Stevia | Dried Leaf
The whole-leaf Stevia is dried, cut, and turn into a green powder. It has a very mild sweet taste and does not dissolve well. Extracts (highly refined with > or = 95% purity) from the leaf are approved by the FDA but the leaves itself are not due to inadequate toxicological information.
Stevia | Brown & Powdered
Brown Sugar Replacement | Powdered Sugar Replacement
Stevia | Monk Fruit Blend
Monk fruit, also called luo han guo fruit, is a small green fruit of the Chinese plant Siraitia grosvenorii Swingle. The sweet components in the fruit, referred to as mogrosides, are 230 to 425 times sweeter than table sugar.
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Monk Fruit | Pure Extract
Monk Fruit | Liquid
Monk fruit, also called luo han guo fruit, is a small green fruit of the Chinese plant Siraitia grosvenorii Swingle. The sweet components in the fruit, referred to as mogrosides, are 230 to 425 times sweeter than table sugar.
Monk Fruit | with Erythritol
Monk fruit, also called luo han guo fruit, is a small green fruit of the Chinese plant Siraitia grosvenorii Swingle. The sweet components in the fruit, referred to as mogrosides, are 230 to 425 times sweeter than table sugar.
Monk Fruit | with Inulin
Monk fruit, also called luo han guo fruit, is a small green fruit of the Chinese plant Siraitia grosvenorii Swingle. The sweet components in the fruit, referred to as mogrosides, are 230 to 425 times sweeter than table sugar.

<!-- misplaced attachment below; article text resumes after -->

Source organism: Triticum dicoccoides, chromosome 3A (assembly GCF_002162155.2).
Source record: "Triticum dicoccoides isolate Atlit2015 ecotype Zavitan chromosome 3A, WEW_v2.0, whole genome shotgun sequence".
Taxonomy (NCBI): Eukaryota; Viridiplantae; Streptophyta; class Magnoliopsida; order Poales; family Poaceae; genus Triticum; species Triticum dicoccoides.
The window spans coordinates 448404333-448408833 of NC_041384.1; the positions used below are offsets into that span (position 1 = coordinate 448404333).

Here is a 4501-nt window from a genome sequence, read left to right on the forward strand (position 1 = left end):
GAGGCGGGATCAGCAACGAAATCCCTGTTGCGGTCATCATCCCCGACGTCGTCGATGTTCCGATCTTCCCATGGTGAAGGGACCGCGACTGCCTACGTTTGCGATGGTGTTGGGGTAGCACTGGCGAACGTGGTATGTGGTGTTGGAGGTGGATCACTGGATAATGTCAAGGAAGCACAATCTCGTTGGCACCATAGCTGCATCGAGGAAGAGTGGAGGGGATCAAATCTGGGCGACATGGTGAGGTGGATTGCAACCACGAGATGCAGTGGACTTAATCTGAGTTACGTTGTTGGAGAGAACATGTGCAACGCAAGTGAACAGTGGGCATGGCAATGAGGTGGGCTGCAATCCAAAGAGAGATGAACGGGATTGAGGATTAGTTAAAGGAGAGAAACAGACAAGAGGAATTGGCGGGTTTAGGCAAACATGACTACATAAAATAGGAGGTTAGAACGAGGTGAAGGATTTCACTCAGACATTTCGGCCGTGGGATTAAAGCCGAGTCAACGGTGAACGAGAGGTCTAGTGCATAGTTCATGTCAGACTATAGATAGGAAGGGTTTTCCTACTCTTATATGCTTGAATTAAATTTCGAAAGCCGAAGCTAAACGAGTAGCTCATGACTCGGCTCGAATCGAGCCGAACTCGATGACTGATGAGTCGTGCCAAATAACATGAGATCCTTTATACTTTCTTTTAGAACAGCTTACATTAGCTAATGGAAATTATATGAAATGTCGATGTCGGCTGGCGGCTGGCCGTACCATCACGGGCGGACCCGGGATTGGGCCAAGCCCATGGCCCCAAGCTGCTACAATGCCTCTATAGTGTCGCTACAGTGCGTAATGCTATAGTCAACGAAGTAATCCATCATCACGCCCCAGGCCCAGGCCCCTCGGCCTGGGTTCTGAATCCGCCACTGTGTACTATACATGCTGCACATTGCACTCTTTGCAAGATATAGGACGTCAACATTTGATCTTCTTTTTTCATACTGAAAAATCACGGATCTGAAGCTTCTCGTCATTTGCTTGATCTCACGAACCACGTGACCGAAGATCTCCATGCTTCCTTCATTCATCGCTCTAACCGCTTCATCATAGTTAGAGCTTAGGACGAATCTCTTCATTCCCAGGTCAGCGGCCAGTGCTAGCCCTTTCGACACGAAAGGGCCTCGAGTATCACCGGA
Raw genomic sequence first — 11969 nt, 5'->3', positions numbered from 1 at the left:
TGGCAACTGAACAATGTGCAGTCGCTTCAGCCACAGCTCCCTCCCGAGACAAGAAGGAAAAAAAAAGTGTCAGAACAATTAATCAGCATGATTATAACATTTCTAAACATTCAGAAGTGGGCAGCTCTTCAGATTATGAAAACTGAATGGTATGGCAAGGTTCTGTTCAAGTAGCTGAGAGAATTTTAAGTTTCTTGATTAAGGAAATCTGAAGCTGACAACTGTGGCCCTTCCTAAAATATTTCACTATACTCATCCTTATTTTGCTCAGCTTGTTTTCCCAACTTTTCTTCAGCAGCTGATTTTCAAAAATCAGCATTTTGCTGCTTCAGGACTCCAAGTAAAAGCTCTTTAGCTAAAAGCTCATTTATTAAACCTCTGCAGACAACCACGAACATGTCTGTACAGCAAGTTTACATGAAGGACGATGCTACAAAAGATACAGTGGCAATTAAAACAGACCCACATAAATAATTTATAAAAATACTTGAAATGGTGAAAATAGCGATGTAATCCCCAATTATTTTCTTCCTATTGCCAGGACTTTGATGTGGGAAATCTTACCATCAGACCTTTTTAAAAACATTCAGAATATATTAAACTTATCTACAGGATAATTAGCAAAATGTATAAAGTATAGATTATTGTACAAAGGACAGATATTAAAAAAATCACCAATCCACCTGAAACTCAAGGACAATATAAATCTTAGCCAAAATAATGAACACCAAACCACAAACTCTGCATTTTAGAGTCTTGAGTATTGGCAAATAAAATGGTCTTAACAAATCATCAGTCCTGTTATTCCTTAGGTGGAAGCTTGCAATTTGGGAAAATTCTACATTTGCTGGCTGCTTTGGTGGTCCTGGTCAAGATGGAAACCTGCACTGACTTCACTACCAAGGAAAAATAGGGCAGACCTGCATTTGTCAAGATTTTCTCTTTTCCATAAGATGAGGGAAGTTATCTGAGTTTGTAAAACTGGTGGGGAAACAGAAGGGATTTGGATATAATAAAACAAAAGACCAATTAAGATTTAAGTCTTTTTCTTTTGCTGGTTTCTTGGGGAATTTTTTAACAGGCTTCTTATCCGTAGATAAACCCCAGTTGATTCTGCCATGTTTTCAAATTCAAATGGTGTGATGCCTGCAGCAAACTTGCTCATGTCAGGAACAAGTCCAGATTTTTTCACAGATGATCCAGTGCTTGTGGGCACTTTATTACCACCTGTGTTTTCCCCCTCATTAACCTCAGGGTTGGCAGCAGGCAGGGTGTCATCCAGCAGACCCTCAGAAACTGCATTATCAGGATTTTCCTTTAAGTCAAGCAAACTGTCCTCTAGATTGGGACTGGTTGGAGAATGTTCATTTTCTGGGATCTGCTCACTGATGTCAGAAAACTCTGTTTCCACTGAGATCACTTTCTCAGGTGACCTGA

Monk Fruit | with Rare Sugars
Monk Fruit | Powdered and Golden
Monk Fruit | Packets
Allulose
Erythritol
Miracle Fruit
Miracle Fruit extract (or Miraculin) is a protein extracted from the African berry, Synsepalum dulcificum (or Richardella dulcifica). It does not taste sweet but is able to transform acidic flavors into sweet. It can enhance the sweetness of low pH (acid) foods and beverages to become 200 to 800 times sweeter than table sugar. Not approved as a food ingredients by the FDA, but the extract is sold in tablets or you can buy the frozen fruit.
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Natural Sweetener | Liquid